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Offshore wind success in California requires developers, policymakers embrace ‘ocean justice’

Posted on January 3, 2024

It’s been a tough time for the offshore wind industry. High inflation, rising interest rates and supply chain disruptions forced developers to cancel projects across the East Coast that would have provided over 5,000 megawatts of renewable capacity to the grid.

Luckily, California has time on its side. Floating turbine technology is years away from being ready to install off of our deepwater coastlines. By then, the current headwinds forcing developers to scrap projects will shift, giving the industry another chance at success in California.

True success will require California policymakers and developers to orient offshore wind deployment on the principles of ocean justice, starting now. For offshore wind, this means building projects that are justly and responsibly sourced, sited and operated to protect ocean health and deliver community benefits.

California has some of the best offshore wind potential in the country. With these principles, our state can learn from the East Coast and deploy an offshore wind strategy that benefits everyone. This will require deep collaboration, robust community benefits and huge investments that avoid piling energy costs onto overburdened ratepayers.

For offshore wind in tribal lands and waters, Indigenous peoples should have the right to provide free, prior and informed consent and to co-manage projects. Tribes, community groups and local governments can guarantee clear project benefits with enforceable community benefits agreements, and policymakers can require them when leasing and permitting future projects.

To minimize the impacts on nearby communities, new and upgraded offshore wind ports should install zero-emissions technology. And while no single West Coast state has enough port sites to unlock the full potential of offshore wind energy, California does not need to go it alone.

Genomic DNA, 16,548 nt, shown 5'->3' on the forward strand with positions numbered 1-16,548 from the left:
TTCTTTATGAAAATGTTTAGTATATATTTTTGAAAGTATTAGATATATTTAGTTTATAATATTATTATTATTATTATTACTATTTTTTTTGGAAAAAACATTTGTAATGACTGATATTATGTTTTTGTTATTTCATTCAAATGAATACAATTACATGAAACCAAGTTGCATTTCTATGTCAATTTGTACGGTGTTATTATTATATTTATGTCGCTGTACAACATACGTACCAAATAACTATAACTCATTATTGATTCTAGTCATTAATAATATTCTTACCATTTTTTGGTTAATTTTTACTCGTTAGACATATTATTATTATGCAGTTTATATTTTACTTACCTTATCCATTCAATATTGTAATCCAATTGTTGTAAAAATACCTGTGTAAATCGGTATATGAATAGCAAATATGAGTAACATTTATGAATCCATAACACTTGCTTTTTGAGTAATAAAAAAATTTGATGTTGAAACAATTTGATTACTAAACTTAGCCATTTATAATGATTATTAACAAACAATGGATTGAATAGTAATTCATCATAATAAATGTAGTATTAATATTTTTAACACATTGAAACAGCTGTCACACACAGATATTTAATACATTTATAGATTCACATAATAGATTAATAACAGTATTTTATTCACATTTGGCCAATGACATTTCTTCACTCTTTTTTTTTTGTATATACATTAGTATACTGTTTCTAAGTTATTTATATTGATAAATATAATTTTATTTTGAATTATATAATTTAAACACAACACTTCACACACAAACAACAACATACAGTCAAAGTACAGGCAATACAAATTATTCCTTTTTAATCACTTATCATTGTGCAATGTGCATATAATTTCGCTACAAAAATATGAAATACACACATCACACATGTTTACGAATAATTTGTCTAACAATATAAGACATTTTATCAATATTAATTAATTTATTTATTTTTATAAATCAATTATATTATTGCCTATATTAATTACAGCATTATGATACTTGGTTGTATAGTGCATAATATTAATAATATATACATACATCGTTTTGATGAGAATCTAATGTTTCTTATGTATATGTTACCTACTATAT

On the East Coast, offshore wind grew prohibitively expensive, in part because most turbine components are manufactured abroad. When the pandemic disrupted global supply chains, developers in the U.S. faced slowdowns and rising costs. Partnering with Washington and Oregon to develop a domestic supply chain, as a recent National Renewable Energy Laboratory report suggested, would create local jobs, reduce vessel emissions by 40% and lower our dependence on foreign imports.

Offshore wind developers already paid $757.1 million to lease waters off California’s coastline. Building these wind farms and the necessary infrastructure to support them will cost billions, and the cost per kilowatt-hour has risen steeply in the past few years. New York recently denied requests from Equinor, Ørsted, and BP to increase payments for offshore wind farms because customer rates would have risen 6.7%.

In California, the average price of residential electricity is even higher than in New York. California policymakers must figure out how to finance renewable ocean energy at scale while protecting customers from skyrocketing electricity rates.

Some policymakers are already taking the hint. Last month, the Biden administration announced its first-ever Ocean Justice Strategy. The Bureau of Ocean Management should align with this new strategy when conducting its regional environmental review of California’s future offshore wind sites.

The California Energy Commission will soon finalize a strategic roadmap for offshore wind development. Meanwhile, a suite of new laws focus on central procurementpermitting and helping address gaps in the supply chain and workforce. Crucially, these laws seek to minimize and mitigate impacts to marine habitat and fisheries, and maximize in-state job opportunities for lower-income and disproportionately affected communities.

Look past the gloomy headlines, and you’ll see hope for offshore wind in California. It can start in 2024, if policymakers and offshore wind developers commit to the principles of ocean justice. The work that remains and these telling signs of progress show that offshore wind can succeed – the right way – in California.


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